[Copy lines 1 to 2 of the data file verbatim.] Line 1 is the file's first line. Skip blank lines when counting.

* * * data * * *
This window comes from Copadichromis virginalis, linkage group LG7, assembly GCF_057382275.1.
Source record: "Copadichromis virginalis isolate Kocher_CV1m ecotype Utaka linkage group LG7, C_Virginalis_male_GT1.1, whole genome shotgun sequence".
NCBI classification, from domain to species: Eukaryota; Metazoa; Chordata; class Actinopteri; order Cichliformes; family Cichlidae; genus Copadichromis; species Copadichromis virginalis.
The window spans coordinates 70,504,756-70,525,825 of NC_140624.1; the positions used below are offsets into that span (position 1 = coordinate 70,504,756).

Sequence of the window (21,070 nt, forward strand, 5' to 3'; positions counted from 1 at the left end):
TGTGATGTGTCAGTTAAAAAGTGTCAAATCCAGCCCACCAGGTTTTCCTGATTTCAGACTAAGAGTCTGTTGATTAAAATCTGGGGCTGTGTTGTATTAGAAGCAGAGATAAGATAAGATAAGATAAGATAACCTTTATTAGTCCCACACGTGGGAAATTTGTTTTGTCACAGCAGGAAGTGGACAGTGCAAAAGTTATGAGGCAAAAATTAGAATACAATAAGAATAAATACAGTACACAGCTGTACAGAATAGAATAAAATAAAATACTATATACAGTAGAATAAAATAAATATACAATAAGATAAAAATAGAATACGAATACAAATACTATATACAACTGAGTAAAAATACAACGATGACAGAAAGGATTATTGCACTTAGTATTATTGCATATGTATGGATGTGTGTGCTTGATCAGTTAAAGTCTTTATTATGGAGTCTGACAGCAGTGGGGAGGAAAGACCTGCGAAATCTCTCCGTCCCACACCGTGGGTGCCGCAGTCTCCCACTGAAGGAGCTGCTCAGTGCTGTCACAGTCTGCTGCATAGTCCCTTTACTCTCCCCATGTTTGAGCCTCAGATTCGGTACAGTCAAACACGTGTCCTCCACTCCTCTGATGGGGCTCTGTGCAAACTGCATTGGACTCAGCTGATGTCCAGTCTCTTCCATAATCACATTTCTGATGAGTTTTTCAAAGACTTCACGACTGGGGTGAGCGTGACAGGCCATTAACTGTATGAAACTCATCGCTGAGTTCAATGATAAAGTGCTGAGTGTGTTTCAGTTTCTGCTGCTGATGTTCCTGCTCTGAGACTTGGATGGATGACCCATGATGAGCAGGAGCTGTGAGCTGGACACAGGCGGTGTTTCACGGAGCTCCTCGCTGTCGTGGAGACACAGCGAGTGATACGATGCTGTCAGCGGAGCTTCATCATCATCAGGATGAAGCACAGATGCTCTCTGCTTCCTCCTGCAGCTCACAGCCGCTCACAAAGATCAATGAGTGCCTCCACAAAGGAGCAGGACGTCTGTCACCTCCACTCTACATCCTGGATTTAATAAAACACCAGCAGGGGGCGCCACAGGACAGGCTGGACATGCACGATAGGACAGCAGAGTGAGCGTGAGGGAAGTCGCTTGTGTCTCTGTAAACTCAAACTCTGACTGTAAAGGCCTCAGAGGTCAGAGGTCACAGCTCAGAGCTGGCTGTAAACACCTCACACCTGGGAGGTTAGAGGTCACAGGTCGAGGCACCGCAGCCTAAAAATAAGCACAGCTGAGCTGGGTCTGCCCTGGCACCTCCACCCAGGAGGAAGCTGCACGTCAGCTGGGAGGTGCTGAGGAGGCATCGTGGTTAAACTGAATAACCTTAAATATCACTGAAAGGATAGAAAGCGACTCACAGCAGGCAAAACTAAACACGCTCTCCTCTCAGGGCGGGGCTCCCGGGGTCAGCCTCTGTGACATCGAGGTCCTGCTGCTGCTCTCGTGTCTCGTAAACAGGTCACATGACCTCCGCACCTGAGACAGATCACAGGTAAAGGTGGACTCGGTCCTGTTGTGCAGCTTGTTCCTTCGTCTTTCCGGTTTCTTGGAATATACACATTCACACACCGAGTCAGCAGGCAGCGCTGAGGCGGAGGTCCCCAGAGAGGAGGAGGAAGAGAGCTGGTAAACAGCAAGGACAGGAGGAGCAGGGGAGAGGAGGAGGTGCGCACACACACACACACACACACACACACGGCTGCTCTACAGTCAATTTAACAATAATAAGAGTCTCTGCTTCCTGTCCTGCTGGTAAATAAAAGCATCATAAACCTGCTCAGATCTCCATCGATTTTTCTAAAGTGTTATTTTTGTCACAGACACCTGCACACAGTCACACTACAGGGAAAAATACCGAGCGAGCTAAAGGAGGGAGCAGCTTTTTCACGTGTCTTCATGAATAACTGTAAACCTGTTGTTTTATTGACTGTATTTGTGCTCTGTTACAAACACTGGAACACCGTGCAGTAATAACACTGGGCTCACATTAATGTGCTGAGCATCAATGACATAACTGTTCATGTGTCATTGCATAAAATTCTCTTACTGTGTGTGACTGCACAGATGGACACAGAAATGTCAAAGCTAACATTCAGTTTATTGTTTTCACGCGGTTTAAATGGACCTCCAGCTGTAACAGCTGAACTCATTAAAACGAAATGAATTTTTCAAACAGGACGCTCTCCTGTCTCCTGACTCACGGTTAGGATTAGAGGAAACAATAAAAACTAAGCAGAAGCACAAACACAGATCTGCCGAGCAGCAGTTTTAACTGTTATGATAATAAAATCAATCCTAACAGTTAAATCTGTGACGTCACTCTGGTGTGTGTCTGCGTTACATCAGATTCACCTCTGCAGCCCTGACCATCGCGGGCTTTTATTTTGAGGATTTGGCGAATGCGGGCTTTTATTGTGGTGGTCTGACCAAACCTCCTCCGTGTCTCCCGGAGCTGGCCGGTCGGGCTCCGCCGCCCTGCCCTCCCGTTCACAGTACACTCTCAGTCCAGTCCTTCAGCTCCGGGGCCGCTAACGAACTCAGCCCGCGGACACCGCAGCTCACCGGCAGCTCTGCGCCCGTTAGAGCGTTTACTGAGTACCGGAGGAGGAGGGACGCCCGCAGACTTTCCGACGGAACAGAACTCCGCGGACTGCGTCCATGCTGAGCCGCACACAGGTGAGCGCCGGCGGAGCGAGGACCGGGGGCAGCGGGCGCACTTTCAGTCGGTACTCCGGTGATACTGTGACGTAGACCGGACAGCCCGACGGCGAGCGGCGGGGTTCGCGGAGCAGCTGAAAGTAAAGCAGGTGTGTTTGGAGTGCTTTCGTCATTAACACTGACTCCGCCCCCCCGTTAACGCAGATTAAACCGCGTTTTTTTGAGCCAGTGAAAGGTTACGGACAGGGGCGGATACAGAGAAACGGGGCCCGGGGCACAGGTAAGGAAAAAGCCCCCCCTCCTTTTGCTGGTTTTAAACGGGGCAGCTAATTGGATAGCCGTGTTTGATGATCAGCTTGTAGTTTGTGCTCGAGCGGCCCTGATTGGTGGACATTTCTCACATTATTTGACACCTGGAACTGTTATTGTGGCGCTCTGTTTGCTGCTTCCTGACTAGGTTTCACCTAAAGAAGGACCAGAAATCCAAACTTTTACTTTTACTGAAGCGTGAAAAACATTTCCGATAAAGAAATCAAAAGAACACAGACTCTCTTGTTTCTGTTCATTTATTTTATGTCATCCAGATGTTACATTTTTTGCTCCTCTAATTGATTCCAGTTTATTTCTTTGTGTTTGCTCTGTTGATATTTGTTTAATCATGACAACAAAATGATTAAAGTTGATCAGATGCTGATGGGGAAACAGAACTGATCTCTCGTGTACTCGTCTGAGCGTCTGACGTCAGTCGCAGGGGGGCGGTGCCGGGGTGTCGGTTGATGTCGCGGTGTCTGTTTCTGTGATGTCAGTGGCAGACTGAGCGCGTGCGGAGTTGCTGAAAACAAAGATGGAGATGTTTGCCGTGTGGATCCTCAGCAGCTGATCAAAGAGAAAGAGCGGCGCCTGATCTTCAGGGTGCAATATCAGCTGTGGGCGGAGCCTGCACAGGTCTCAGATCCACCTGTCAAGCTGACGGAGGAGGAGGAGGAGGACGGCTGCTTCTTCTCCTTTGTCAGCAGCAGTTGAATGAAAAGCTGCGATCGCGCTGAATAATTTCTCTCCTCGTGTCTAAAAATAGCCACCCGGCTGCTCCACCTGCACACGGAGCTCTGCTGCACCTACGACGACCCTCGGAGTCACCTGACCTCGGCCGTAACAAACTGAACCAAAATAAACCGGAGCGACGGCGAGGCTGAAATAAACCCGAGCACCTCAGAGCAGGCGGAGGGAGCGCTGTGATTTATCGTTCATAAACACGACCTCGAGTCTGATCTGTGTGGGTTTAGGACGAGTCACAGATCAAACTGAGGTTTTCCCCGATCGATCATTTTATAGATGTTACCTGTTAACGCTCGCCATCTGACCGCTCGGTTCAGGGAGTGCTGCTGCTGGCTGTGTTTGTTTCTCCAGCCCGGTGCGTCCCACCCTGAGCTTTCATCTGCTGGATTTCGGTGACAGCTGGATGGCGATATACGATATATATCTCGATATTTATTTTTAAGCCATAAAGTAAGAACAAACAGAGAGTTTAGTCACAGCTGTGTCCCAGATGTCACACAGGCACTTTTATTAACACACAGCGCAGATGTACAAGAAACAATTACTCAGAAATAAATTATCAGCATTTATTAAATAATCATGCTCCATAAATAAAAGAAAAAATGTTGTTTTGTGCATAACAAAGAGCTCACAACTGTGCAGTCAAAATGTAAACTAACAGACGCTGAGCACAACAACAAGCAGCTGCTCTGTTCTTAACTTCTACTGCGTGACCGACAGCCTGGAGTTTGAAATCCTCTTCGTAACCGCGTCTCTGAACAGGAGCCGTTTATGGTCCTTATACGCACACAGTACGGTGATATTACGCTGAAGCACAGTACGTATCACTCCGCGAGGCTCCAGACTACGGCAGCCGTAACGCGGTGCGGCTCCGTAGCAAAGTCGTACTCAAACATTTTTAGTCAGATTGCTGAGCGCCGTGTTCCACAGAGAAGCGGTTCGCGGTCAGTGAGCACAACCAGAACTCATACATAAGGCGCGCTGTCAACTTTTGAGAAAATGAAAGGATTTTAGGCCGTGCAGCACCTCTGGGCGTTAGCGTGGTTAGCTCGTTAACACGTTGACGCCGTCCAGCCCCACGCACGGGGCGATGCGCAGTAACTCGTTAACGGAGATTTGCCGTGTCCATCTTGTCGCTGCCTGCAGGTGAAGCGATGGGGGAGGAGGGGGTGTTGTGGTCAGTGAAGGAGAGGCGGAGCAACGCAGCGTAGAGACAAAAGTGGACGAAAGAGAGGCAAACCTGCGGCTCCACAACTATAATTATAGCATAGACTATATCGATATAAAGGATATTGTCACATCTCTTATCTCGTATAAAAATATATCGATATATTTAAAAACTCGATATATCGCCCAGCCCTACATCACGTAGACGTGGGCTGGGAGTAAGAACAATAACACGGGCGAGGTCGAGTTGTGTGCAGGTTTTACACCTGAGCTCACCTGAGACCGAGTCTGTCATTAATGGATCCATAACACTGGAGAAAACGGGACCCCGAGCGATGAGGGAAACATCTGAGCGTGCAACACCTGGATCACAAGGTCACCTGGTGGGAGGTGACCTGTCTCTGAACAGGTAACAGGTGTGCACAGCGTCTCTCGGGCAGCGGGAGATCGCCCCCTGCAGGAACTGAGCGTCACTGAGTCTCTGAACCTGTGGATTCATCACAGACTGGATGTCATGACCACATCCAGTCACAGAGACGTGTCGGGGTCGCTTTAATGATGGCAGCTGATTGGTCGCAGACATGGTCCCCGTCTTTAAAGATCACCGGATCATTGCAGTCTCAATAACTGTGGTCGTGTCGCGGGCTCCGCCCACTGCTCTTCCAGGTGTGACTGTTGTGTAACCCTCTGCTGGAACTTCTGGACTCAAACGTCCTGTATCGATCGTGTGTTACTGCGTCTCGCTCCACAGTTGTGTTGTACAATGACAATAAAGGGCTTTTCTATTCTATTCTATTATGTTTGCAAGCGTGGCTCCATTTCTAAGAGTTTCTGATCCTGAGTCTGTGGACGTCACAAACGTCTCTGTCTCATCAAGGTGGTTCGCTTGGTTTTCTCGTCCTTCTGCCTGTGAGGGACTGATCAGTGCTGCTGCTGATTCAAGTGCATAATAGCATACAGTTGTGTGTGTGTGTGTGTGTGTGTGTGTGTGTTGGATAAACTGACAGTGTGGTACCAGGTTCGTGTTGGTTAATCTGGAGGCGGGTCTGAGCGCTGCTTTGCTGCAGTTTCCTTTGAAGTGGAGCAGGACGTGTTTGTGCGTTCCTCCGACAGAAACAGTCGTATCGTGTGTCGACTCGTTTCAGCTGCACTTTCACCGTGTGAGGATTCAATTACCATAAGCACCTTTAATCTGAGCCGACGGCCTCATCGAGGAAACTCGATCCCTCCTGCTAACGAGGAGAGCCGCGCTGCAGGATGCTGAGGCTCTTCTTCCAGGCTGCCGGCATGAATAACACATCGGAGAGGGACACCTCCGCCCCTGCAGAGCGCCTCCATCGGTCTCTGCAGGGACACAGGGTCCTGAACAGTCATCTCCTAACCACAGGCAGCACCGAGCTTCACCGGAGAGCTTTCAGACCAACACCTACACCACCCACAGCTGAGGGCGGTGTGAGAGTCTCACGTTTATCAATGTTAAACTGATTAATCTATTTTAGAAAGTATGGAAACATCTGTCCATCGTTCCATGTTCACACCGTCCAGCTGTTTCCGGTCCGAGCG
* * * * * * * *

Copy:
This window comes from Copadichromis virginalis, linkage group LG7, assembly GCF_057382275.1.
Source record: "Copadichromis virginalis isolate Kocher_CV1m ecotype Utaka linkage group LG7, C_Virginalis_male_GT1.1, whole genome shotgun sequence".